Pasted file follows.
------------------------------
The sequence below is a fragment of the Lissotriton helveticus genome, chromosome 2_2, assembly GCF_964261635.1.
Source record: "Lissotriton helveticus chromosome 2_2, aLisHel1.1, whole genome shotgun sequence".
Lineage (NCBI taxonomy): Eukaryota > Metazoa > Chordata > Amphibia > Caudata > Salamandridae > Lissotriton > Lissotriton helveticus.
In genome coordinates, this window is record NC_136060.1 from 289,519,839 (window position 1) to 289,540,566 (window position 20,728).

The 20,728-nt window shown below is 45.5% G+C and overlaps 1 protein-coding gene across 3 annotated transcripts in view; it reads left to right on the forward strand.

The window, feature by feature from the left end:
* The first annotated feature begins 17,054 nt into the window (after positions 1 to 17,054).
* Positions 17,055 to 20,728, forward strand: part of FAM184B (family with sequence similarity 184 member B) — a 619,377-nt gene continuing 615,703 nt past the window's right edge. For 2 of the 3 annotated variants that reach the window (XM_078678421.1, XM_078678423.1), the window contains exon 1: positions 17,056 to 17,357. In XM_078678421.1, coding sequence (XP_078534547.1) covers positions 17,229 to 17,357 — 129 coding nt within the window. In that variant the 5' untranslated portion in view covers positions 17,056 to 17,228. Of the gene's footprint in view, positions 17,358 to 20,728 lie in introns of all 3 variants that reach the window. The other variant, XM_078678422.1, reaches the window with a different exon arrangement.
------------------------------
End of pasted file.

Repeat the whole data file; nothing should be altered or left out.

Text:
The sequence below is a fragment of the Lissotriton helveticus genome, chromosome 2_2, assembly GCF_964261635.1.
Source record: "Lissotriton helveticus chromosome 2_2, aLisHel1.1, whole genome shotgun sequence".
Lineage (NCBI taxonomy): Eukaryota > Metazoa > Chordata > Amphibia > Caudata > Salamandridae > Lissotriton > Lissotriton helveticus.
In genome coordinates, this window is record NC_136060.1 from 289,519,839 (window position 1) to 289,540,566 (window position 20,728).

The 20,728-nt window shown below is 45.5% G+C and overlaps 1 protein-coding gene across 3 annotated transcripts in view; it reads left to right on the forward strand.

The window, feature by feature from the left end:
* The first annotated feature begins 17,054 nt into the window (after positions 1 to 17,054).
* Positions 17,055 to 20,728, forward strand: part of FAM184B (family with sequence similarity 184 member B) — a 619,377-nt gene continuing 615,703 nt past the window's right edge. For 2 of the 3 annotated variants that reach the window (XM_078678421.1, XM_078678423.1), the window contains exon 1: positions 17,056 to 17,357. In XM_078678421.1, coding sequence (XP_078534547.1) covers positions 17,229 to 17,357 — 129 coding nt within the window. In that variant the 5' untranslated portion in view covers positions 17,056 to 17,228. Of the gene's footprint in view, positions 17,358 to 20,728 lie in introns of all 3 variants that reach the window. The other variant, XM_078678422.1, reaches the window with a different exon arrangement.